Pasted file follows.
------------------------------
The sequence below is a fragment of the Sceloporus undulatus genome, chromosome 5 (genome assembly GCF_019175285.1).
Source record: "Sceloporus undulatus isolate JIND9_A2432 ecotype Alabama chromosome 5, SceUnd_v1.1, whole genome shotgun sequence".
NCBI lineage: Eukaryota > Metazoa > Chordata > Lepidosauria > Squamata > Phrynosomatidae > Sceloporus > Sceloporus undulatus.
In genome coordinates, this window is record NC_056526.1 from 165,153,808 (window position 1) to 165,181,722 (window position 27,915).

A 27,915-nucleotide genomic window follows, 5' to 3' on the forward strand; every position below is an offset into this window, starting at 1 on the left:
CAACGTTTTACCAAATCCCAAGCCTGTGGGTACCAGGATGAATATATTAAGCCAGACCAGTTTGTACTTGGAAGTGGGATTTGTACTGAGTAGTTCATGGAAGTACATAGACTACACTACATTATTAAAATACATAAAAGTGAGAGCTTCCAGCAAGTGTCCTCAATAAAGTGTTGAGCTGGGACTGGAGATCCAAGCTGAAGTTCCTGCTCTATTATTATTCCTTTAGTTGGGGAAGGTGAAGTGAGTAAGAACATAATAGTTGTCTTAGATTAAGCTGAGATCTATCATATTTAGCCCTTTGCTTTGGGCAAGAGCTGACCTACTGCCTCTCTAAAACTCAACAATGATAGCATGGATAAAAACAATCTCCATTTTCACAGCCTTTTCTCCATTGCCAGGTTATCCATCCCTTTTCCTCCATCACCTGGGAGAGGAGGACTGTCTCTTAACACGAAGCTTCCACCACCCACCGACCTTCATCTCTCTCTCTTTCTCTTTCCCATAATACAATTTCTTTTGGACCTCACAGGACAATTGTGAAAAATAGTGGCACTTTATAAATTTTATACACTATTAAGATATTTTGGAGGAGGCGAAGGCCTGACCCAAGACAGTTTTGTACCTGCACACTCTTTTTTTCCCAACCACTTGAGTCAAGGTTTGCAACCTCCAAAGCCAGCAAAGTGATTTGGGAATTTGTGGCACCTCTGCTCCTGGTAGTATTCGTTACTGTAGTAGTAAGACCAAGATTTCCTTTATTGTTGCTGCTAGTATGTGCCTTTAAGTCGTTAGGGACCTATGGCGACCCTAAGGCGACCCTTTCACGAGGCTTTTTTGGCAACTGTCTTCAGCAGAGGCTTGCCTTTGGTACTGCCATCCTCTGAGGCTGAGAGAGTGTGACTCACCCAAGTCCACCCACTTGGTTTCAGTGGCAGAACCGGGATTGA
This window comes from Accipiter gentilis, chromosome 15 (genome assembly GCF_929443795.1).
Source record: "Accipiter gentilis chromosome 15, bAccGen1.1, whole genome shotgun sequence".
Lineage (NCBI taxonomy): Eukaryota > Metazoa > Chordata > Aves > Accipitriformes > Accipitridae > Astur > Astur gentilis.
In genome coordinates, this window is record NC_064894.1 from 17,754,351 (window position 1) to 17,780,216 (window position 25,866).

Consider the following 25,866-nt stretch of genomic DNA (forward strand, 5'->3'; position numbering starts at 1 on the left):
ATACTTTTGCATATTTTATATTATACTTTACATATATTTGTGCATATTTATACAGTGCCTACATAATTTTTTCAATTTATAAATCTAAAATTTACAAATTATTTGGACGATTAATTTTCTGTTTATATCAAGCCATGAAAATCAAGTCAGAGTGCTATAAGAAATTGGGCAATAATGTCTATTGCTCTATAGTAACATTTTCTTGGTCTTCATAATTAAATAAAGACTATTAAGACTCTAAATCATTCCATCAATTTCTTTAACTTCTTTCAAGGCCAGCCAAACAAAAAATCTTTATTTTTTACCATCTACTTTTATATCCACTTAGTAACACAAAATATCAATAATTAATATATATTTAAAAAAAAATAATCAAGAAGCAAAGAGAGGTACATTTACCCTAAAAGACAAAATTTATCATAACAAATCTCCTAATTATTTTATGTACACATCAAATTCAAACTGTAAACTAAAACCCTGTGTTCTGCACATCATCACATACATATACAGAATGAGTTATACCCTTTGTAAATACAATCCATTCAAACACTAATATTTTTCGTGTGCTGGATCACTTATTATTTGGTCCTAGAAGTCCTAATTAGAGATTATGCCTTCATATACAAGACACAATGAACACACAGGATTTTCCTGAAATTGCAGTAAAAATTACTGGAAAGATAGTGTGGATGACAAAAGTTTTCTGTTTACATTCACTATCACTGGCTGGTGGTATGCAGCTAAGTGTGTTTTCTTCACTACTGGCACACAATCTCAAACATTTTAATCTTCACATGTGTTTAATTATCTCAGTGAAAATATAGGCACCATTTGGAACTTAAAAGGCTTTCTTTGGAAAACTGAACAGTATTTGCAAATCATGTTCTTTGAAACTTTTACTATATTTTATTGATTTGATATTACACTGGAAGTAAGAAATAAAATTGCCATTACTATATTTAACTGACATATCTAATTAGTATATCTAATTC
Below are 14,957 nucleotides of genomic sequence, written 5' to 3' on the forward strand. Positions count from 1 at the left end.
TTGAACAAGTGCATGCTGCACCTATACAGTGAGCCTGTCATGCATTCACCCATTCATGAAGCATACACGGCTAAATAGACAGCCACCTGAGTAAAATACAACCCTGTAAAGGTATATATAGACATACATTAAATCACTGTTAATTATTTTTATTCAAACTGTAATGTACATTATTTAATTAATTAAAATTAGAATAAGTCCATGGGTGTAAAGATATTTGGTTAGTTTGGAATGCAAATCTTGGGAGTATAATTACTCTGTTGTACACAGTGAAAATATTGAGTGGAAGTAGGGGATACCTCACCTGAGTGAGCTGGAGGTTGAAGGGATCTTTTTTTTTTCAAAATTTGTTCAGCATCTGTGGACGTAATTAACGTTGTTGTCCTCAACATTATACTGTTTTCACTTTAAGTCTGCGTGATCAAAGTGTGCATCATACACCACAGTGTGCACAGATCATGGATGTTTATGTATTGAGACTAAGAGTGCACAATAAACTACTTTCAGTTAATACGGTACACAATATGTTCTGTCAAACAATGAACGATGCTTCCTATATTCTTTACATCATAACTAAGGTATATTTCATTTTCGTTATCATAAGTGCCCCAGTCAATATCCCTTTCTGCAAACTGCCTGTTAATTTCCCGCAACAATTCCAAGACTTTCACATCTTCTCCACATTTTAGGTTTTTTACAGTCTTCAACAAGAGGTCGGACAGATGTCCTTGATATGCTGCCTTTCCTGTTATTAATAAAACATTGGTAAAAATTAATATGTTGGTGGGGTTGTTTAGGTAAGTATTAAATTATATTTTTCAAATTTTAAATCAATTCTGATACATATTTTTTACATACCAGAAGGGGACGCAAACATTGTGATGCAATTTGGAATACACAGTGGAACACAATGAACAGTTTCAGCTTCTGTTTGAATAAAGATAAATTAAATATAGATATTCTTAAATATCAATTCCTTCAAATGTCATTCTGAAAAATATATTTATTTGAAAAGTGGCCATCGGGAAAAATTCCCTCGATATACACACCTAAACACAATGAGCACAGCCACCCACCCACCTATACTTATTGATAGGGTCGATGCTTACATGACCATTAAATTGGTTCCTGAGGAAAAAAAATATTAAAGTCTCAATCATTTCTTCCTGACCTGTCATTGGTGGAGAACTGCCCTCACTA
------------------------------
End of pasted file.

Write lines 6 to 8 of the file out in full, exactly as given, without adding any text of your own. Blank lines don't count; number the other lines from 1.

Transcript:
CAACGTTTTACCAAATCCCAAGCCTGTGGGTACCAGGATGAATATATTAAGCCAGACCAGTTTGTACTTGGAAGTGGGATTTGTACTGAGTAGTTCATGGAAGTACATAGACTACACTACATTATTAAAATACATAAAAGTGAGAGCTTCCAGCAAGTGTCCTCAATAAAGTGTTGAGCTGGGACTGGAGATCCAAGCTGAAGTTCCTGCTCTATTATTATTCCTTTAGTTGGGGAAGGTGAAGTGAGTAAGAACATAATAGTTGTCTTAGATTAAGCTGAGATCTATCATATTTAGCCCTTTGCTTTGGGCAAGAGCTGACCTACTGCCTCTCTAAAACTCAACAATGATAGCATGGATAAAAACAATCTCCATTTTCACAGCCTTTTCTCCATTGCCAGGTTATCCATCCCTTTTCCTCCATCACCTGGGAGAGGAGGACTGTCTCTTAACACGAAGCTTCCACCACCCACCGACCTTCATCTCTCTCTCTTTCTCTTTCCCATAATACAATTTCTTTTGGACCTCACAGGACAATTGTGAAAAATAGTGGCACTTTATAAATTTTATACACTATTAAGATATTTTGGAGGAGGCGAAGGCCTGACCCAAGACAGTTTTGTACCTGCACACTCTTTTTTTCCCAACCACTTGAGTCAAGGTTTGCAACCTCCAAAGCCAGCAAAGTGATTTGGGAATTTGTGGCACCTCTGCTCCTGGTAGTATTCGTTACTGTAGTAGTAAGACCAAGATTTCCTTTATTGTTGCTGCTAGTATGTGCCTTTAAGTCGTTAGGGACCTATGGCGACCCTAAGGCGACCCTTTCACGAGGCTTTTTTGGCAACTGTCTTCAGCAGAGGCTTGCCTTTGGTACTGCCATCCTCTGAGGCTGAGAGAGTGTGACTCACCCAAGTCCACCCACTTGGTTTCAGTGGCAGAACCGGGATTGA
This window comes from Accipiter gentilis, chromosome 15 (genome assembly GCF_929443795.1).
Source record: "Accipiter gentilis chromosome 15, bAccGen1.1, whole genome shotgun sequence".